Georgia Yes Personal Observation
    Clarke County, Georgia Yes Personal Observation
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     Other Uses:  (10)(5)
        Native Americans of Alaska, British Columbia, the Great Plains, and Arizona used cow parsnip for medicinal and nutritional purposes.  Native Americans in Alaska ate the inside of stems raw and boiled the roots to extract sugar.  In Arizona, the Apache ate the young leaves and stems and used the roots to treat epilepsy.
        Virtually all first peoples used Cow Parsnip as a green vegetable. They peeled and ate raw, or boiled, the stalks and leaf stems before the flowers matured. The flower stalks and leaf stems were harvested, peeled, and eaten fresh. One has to be careful not to confuse this plant with similar species such as water hemlock, which are poisonous.
        Cow parsnip has been known to have many medicinal effects when used properly.  The roots were washed, sliced, pounded, usually heated, and put in a cheesecloth to use as a poultice for sore backs, sore eyes, and other painful areas including boils. They were also boiled with red willow and chokecherry branches to make a strong cleansing medicine for the scalp.
        Other parts used include the fruits, leaves, roots, and seeds.  It can decreases the thickness and increase fluidity of mucus from lungs and bronchial tubes.  It also depresses the central nervous system and spasm of smooth muscle of skeletal muscle.  The fruits and leaves are used as a sedative for the most part.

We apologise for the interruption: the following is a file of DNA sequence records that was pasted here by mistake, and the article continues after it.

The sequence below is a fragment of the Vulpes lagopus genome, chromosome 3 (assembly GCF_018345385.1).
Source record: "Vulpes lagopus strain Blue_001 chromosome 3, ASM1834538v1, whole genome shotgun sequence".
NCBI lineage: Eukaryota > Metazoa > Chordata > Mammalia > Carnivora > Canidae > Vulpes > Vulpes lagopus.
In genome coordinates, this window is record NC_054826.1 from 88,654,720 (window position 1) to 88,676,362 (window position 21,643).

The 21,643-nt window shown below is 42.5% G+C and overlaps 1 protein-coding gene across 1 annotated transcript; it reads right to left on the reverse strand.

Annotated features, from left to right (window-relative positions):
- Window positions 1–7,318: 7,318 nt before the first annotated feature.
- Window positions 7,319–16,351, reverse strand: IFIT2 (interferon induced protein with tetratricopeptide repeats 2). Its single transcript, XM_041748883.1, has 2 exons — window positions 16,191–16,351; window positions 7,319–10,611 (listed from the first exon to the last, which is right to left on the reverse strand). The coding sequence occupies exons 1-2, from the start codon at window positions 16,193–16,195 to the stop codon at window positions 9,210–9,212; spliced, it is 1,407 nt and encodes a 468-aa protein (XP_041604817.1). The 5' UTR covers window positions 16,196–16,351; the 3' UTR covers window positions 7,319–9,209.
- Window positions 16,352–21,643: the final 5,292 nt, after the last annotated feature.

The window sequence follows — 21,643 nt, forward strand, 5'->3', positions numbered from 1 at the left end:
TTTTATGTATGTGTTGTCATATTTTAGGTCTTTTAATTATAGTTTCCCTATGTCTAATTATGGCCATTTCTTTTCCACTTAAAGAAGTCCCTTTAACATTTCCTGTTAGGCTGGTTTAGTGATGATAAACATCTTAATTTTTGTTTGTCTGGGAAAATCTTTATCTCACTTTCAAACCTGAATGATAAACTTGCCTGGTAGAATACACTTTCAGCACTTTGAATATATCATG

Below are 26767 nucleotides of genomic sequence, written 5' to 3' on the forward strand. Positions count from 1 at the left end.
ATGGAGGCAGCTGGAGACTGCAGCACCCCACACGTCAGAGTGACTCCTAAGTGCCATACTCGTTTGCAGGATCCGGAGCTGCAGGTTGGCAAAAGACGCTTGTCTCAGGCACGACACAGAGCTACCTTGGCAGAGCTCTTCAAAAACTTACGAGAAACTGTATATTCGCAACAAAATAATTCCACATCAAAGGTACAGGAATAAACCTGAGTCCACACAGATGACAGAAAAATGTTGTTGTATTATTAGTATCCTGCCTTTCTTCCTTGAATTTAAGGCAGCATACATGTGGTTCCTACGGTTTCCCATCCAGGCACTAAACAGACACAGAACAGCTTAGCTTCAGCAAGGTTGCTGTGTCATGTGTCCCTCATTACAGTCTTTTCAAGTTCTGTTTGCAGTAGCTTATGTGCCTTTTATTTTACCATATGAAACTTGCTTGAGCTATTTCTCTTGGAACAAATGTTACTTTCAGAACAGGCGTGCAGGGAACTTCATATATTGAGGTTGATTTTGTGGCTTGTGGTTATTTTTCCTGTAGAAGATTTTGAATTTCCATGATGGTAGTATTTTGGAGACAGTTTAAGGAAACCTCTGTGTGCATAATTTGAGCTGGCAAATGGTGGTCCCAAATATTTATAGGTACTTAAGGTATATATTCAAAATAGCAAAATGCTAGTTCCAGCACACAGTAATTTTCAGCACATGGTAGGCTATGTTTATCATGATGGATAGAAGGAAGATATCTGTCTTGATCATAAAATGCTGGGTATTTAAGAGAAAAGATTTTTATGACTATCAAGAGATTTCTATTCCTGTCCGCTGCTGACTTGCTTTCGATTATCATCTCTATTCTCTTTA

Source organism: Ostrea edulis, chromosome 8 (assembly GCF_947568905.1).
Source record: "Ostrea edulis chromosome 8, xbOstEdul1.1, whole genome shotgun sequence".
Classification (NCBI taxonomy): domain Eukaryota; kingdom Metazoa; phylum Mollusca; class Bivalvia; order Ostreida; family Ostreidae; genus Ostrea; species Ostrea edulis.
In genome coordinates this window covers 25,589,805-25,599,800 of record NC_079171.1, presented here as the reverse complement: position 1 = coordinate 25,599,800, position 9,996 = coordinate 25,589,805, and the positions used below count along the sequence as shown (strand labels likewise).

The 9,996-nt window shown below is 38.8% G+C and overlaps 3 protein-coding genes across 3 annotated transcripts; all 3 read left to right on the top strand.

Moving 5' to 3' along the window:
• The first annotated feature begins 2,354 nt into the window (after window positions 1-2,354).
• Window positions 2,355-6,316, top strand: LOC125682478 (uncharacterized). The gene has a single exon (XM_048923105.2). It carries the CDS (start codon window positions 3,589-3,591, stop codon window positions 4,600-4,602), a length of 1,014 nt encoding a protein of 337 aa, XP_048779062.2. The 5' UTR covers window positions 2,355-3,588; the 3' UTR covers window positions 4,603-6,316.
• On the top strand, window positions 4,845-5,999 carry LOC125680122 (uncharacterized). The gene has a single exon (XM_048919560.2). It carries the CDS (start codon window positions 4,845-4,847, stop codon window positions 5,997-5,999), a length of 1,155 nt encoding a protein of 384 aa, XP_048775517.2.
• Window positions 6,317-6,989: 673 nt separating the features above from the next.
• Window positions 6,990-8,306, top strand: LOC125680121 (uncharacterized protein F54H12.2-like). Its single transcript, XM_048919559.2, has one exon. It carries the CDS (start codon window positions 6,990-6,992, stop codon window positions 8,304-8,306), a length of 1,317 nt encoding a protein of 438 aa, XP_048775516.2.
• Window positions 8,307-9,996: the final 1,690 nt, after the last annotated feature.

Cow parsnip is often planted as an ornamental shrub.

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    Precautions:  (10)(5)
        The outer skin, actually considered to be poisonous by some groups, contains a chemical that sensitizes the skin to light, which can cause blistering of the lips.  Cow parsnip and its relatives must be handled extremely carefully, because they contain photo toxic compounds (furanocoumarins), which make the skin sensitive to ultraviolet light, and therefore, to sunlight. That is why the stalks must be peeled before being eaten, and, especially for light skinned people, even brushing up against the hairs of the leaves, and then exposing the skin to sunlight can cause severe blistering and discoloration of the skin that may remain for weeks or even months.

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    How to Encounter:  (4)(3)(8)(7)
        Cow parsnip occurs in a variety of habitats including woodlands, forest openings, grasslands, and riparian areas such as wet meadows, stream terraces, alluvial benches, flood plains, and stream and lake margins.  Cow parsnip is a facultative wetland species; it grows best in moist, shaded areas but can also be found in open woodlands and clearings.  It is shade tolerant, but also grows in some open habitats such as roadsides and meadows, often in large patches.
        It grows best on loam and sandy loam soils derived from limestone and shale, but occurs on clay, clay loam, and gravely substrates as well.  Cow parsnip occurs in climax communities.  Cow parsnip is a common under story species in quaking aspen community types, which are often successional in sub alpine forests of the Inter mountain region.
        In and around the southern United States, cow parsnip can be found in a variety of places which are mentioned above.  They are easily spotted along trails, in vacant fields ,and along the roadsides of most highways.  As mentioned before, they do grow easily in a number of climates and environments as can be seen by the map above.  The species is extremely tolerant and able to grow bountifully most anywhere.

    Compiled by John Pickren
    Ecology 3500-May 1999
    University of Georgia